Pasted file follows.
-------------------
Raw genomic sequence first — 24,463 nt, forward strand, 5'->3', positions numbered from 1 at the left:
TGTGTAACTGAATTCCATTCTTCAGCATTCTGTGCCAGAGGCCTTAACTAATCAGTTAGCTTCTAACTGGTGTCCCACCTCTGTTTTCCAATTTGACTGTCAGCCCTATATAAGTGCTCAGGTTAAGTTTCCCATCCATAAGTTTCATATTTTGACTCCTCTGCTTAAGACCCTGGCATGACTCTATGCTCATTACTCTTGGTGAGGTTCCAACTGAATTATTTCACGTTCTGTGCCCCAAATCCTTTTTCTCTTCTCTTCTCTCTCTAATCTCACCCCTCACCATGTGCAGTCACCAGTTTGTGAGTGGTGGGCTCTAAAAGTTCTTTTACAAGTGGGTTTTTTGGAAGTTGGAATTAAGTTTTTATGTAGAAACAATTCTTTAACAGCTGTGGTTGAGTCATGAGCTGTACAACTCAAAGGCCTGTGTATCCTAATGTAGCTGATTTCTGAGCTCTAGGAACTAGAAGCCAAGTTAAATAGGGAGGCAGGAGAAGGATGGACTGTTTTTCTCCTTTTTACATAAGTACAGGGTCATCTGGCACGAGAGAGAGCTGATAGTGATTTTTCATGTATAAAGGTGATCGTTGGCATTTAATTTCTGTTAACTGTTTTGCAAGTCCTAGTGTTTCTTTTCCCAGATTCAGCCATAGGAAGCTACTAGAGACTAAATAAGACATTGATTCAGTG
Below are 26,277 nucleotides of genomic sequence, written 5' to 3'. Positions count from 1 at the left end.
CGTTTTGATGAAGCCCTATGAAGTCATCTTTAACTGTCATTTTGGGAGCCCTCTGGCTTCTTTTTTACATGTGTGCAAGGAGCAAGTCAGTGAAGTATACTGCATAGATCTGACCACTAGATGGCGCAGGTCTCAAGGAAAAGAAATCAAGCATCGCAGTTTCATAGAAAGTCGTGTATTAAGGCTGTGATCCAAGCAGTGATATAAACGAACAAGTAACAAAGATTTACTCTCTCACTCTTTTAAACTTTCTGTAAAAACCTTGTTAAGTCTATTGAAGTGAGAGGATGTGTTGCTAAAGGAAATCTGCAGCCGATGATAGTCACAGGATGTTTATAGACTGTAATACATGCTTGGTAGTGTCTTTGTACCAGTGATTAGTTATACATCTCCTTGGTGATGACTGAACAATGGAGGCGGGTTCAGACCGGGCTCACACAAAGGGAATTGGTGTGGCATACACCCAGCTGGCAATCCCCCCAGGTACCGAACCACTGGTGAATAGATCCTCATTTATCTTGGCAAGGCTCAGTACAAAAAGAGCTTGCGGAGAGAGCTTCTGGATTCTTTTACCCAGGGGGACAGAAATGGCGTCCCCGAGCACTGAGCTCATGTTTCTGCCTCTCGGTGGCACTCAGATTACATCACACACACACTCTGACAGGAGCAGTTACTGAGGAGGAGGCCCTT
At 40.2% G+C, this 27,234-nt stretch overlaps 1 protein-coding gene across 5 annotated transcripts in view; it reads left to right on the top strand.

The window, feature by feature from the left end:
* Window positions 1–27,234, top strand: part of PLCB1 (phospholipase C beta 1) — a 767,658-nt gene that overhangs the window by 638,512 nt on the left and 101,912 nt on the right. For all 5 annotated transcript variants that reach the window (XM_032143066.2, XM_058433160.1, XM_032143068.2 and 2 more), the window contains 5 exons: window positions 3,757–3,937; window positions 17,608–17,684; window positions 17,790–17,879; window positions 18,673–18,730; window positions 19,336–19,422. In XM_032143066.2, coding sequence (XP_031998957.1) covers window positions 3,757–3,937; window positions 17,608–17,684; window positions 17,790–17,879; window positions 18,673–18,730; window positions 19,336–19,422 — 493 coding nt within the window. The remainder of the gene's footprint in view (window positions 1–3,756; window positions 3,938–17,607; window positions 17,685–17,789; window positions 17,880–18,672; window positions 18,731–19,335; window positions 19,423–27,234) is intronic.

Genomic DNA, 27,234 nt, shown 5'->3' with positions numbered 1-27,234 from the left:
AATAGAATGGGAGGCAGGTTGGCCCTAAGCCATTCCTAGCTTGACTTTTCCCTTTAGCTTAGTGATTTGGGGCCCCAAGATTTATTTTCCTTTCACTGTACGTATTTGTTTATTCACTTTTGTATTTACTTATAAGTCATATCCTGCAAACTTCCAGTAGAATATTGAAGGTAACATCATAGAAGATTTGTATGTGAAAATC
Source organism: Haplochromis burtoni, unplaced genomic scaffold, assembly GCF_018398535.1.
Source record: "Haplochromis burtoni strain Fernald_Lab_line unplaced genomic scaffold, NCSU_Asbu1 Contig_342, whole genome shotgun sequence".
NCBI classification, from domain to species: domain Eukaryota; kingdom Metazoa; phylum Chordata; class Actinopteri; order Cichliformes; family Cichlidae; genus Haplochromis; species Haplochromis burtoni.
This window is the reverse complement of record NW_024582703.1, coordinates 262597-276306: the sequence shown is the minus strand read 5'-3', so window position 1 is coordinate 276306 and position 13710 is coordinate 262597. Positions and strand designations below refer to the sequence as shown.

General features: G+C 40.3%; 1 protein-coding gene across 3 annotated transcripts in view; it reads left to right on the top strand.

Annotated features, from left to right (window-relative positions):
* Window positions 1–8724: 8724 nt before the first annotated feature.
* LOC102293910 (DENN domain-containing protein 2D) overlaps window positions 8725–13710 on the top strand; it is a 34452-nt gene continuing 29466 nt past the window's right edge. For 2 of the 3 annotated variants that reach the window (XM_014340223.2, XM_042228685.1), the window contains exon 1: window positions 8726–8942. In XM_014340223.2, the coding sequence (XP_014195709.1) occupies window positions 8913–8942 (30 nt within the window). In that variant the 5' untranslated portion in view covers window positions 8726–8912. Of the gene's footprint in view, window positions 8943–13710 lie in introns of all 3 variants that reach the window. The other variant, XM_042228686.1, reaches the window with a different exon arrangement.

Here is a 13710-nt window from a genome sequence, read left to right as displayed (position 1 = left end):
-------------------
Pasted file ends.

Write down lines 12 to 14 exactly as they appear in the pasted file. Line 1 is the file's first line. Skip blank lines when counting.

NCBI classification, from domain to species: domain Eukaryota; kingdom Metazoa; phylum Chordata; class Actinopteri; order Cichliformes; family Cichlidae; genus Haplochromis; species Haplochromis burtoni.
This window is the reverse complement of record NW_024582703.1, coordinates 262597-276306: the sequence shown is the minus strand read 5'-3', so window position 1 is coordinate 276306 and position 13710 is coordinate 262597. Positions and strand designations below refer to the sequence as shown.

General features: G+C 40.3%; 1 protein-coding gene across 3 annotated transcripts in view; it reads left to right on the top strand.